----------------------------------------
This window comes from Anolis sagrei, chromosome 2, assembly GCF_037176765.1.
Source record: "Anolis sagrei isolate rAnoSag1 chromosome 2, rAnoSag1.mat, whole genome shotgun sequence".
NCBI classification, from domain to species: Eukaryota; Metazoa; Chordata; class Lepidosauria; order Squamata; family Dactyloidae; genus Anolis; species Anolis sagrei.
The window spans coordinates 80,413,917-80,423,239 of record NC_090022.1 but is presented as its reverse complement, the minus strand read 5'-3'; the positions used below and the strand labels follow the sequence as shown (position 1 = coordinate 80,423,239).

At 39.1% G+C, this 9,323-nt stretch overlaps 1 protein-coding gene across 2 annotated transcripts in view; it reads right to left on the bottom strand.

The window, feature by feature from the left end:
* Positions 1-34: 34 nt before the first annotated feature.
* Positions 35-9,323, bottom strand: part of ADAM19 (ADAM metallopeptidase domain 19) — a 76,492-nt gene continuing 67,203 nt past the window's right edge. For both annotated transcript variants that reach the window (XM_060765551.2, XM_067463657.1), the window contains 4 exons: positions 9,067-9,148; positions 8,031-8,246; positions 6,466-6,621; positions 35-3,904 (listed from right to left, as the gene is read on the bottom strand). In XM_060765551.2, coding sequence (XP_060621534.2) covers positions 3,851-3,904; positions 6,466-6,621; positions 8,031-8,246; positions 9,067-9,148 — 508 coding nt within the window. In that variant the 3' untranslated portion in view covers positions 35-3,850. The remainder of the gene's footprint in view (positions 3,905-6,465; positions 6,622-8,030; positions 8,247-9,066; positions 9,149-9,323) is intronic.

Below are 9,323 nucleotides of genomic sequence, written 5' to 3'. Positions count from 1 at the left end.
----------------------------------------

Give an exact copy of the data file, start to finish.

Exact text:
This window comes from Anolis sagrei, chromosome 2, assembly GCF_037176765.1.
Source record: "Anolis sagrei isolate rAnoSag1 chromosome 2, rAnoSag1.mat, whole genome shotgun sequence".
NCBI classification, from domain to species: Eukaryota; Metazoa; Chordata; class Lepidosauria; order Squamata; family Dactyloidae; genus Anolis; species Anolis sagrei.
The window spans coordinates 80,413,917-80,423,239 of record NC_090022.1 but is presented as its reverse complement, the minus strand read 5'-3'; the positions used below and the strand labels follow the sequence as shown (position 1 = coordinate 80,423,239).

At 39.1% G+C, this 9,323-nt stretch overlaps 1 protein-coding gene across 2 annotated transcripts in view; it reads right to left on the bottom strand.

The window, feature by feature from the left end:
* Positions 1-34: 34 nt before the first annotated feature.
* Positions 35-9,323, bottom strand: part of ADAM19 (ADAM metallopeptidase domain 19) — a 76,492-nt gene continuing 67,203 nt past the window's right edge. For both annotated transcript variants that reach the window (XM_060765551.2, XM_067463657.1), the window contains 4 exons: positions 9,067-9,148; positions 8,031-8,246; positions 6,466-6,621; positions 35-3,904 (listed from right to left, as the gene is read on the bottom strand). In XM_060765551.2, coding sequence (XP_060621534.2) covers positions 3,851-3,904; positions 6,466-6,621; positions 8,031-8,246; positions 9,067-9,148 — 508 coding nt within the window. In that variant the 3' untranslated portion in view covers positions 35-3,850. The remainder of the gene's footprint in view (positions 3,905-6,465; positions 6,622-8,030; positions 8,247-9,066; positions 9,149-9,323) is intronic.

Below are 9,323 nucleotides of genomic sequence, written 5' to 3'. Positions count from 1 at the left end.